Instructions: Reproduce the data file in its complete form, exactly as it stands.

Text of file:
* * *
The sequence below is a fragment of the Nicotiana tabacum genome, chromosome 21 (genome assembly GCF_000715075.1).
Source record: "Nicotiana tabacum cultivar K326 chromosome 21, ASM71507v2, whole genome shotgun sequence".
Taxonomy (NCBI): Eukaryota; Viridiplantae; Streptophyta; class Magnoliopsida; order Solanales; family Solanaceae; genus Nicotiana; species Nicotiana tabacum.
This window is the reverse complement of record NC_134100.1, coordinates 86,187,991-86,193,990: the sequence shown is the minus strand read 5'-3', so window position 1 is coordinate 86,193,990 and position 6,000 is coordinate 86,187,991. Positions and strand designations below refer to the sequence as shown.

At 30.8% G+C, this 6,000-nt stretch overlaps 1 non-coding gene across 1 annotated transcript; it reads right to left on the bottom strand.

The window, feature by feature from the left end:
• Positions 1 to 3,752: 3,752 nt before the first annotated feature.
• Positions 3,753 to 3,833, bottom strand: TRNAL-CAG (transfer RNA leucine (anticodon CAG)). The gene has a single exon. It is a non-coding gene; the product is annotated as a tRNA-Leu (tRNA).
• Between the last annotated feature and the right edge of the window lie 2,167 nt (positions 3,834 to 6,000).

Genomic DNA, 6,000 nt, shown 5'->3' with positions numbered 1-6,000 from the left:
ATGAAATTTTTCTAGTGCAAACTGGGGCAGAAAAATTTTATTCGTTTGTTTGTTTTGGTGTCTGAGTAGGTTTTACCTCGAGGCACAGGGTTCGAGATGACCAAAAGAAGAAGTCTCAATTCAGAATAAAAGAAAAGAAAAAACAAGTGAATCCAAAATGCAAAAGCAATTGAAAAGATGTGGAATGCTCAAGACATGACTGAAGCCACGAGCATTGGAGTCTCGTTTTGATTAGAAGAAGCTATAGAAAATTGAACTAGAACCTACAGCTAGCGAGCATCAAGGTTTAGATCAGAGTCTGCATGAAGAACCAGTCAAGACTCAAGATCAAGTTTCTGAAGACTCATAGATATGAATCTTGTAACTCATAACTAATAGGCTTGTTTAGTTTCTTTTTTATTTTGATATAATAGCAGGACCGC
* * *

The sequence below is a fragment of the Nicotiana tabacum genome, chromosome 21 (genome assembly GCF_000715075.1).
Source record: "Nicotiana tabacum cultivar K326 chromosome 21, ASM71507v2, whole genome shotgun sequence".
Taxonomy (NCBI): Eukaryota; Viridiplantae; Streptophyta; class Magnoliopsida; order Solanales; family Solanaceae; genus Nicotiana; species Nicotiana tabacum.
This window is the reverse complement of record NC_134100.1, coordinates 86,187,991-86,193,990: the sequence shown is the minus strand read 5'-3', so window position 1 is coordinate 86,193,990 and position 6,000 is coordinate 86,187,991. Positions and strand designations below refer to the sequence as shown.

At 30.8% G+C, this 6,000-nt stretch overlaps 1 non-coding gene across 1 annotated transcript; it reads right to left on the bottom strand.

The window, feature by feature from the left end:
• Positions 1 to 3,752: 3,752 nt before the first annotated feature.
• Positions 3,753 to 3,833, bottom strand: TRNAL-CAG (transfer RNA leucine (anticodon CAG)). The gene has a single exon. It is a non-coding gene; the product is annotated as a tRNA-Leu (tRNA).
• Between the last annotated feature and the right edge of the window lie 2,167 nt (positions 3,834 to 6,000).

Genomic DNA, 6,000 nt, shown 5'->3' with positions numbered 1-6,000 from the left:
ATGAAATTTTTCTAGTGCAAACTGGGGCAGAAAAATTTTATTCGTTTGTTTGTTTTGGTGTCTGAGTAGGTTTTACCTCGAGGCACAGGGTTCGAGATGACCAAAAGAAGAAGTCTCAATTCAGAATAAAAGAAAAGAAAAAACAAGTGAATCCAAAATGCAAAAGCAATTGAAAAGATGTGGAATGCTCAAGACATGACTGAAGCCACGAGCATTGGAGTCTCGTTTTGATTAGAAGAAGCTATAGAAAATTGAACTAGAACCTACAGCTAGCGAGCATCAAGGTTTAGATCAGAGTCTGCATGAAGAACCAGTCAAGACTCAAGATCAAGTTTCTGAAGACTCATAGATATGAATCTTGTAACTCATAACTAATAGGCTTGTTTAGTTTCTTTTTTATTTTGATATAATAGCAGGACCGC